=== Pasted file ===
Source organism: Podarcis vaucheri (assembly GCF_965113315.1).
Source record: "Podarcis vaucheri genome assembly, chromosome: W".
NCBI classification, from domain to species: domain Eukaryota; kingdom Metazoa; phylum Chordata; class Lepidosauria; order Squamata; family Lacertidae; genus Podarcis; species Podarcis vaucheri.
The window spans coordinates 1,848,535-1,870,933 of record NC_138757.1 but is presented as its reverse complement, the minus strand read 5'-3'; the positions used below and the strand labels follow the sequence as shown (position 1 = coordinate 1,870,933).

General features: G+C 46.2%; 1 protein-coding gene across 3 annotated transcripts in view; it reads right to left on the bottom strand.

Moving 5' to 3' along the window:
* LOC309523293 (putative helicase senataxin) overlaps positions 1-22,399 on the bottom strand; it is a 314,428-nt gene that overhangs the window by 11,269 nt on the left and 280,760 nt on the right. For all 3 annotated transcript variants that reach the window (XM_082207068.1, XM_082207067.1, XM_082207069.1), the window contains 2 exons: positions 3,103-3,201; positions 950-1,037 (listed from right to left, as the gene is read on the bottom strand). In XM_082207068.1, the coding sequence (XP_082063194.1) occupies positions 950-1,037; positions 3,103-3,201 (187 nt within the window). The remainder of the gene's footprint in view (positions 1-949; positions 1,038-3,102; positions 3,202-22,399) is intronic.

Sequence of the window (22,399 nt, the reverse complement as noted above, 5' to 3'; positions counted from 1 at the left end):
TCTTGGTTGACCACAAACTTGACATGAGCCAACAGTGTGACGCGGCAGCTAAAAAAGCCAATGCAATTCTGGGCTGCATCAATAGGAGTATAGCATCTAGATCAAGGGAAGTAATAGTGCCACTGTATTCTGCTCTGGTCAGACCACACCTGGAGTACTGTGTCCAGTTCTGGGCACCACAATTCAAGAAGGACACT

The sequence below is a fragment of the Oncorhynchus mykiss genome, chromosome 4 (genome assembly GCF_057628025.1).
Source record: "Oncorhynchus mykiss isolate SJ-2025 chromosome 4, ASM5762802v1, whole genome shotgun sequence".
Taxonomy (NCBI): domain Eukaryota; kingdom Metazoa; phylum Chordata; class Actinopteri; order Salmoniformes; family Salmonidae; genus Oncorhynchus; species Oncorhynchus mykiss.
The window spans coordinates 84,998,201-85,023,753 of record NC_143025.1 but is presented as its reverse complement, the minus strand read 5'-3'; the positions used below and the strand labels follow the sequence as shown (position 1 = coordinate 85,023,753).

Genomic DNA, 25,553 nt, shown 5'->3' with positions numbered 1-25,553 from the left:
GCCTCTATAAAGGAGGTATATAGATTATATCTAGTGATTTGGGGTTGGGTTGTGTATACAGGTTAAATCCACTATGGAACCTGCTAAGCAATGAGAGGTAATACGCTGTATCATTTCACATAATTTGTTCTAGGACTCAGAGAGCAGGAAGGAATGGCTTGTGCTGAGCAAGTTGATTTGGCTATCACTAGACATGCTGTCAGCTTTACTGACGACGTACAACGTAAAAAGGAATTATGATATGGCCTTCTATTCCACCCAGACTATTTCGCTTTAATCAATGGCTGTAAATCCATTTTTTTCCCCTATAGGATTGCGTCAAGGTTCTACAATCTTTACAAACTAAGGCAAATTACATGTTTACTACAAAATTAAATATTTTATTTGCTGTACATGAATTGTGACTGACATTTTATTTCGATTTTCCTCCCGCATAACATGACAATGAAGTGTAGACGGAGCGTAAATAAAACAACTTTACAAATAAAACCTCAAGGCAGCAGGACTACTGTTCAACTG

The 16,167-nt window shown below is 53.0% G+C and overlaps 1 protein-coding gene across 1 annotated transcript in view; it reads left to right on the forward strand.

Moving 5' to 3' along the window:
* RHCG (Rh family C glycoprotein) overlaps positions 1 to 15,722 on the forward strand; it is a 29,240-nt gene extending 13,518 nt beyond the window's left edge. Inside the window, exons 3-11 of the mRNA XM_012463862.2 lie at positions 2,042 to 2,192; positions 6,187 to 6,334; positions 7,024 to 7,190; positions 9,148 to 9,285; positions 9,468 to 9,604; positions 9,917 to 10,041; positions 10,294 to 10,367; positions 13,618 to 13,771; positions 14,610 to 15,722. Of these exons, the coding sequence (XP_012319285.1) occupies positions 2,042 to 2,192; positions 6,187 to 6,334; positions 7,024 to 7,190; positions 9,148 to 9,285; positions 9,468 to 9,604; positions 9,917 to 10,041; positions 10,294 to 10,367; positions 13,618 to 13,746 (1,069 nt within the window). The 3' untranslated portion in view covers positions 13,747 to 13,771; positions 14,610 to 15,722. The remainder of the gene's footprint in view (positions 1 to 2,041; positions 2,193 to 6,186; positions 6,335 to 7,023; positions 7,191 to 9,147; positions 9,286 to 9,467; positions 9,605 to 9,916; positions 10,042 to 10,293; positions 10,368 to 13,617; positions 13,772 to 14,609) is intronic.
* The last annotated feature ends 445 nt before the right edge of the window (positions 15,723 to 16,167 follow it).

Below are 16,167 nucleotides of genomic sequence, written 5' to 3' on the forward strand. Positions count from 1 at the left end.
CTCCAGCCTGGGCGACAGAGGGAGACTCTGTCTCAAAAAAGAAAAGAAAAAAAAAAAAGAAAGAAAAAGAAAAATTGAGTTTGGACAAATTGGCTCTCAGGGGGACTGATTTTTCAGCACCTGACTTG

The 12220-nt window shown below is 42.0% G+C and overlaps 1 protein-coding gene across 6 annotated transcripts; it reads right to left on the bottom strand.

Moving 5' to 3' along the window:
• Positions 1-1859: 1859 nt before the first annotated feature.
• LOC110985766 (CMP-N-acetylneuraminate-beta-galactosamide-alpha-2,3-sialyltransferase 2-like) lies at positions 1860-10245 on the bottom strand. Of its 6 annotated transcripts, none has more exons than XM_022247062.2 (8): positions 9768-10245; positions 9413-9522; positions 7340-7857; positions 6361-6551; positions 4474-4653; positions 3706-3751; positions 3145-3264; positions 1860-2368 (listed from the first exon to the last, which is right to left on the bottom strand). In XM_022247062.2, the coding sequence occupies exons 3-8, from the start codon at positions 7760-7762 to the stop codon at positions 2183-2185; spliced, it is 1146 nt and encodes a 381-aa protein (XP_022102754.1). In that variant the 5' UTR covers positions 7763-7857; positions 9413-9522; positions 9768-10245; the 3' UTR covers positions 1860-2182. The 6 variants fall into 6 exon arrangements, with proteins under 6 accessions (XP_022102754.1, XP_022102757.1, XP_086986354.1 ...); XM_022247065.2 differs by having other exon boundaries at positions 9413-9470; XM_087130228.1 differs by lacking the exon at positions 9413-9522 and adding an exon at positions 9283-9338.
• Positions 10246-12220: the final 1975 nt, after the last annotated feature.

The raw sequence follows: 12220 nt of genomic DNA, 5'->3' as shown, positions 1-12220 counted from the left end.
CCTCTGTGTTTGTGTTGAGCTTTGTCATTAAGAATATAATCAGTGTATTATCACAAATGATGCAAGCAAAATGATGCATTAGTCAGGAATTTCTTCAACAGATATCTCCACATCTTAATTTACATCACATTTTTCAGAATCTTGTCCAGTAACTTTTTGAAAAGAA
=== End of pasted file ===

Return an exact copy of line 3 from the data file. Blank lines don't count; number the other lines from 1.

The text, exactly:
NCBI classification, from domain to species: domain Eukaryota; kingdom Metazoa; phylum Chordata; class Lepidosauria; order Squamata; family Lacertidae; genus Podarcis; species Podarcis vaucheri.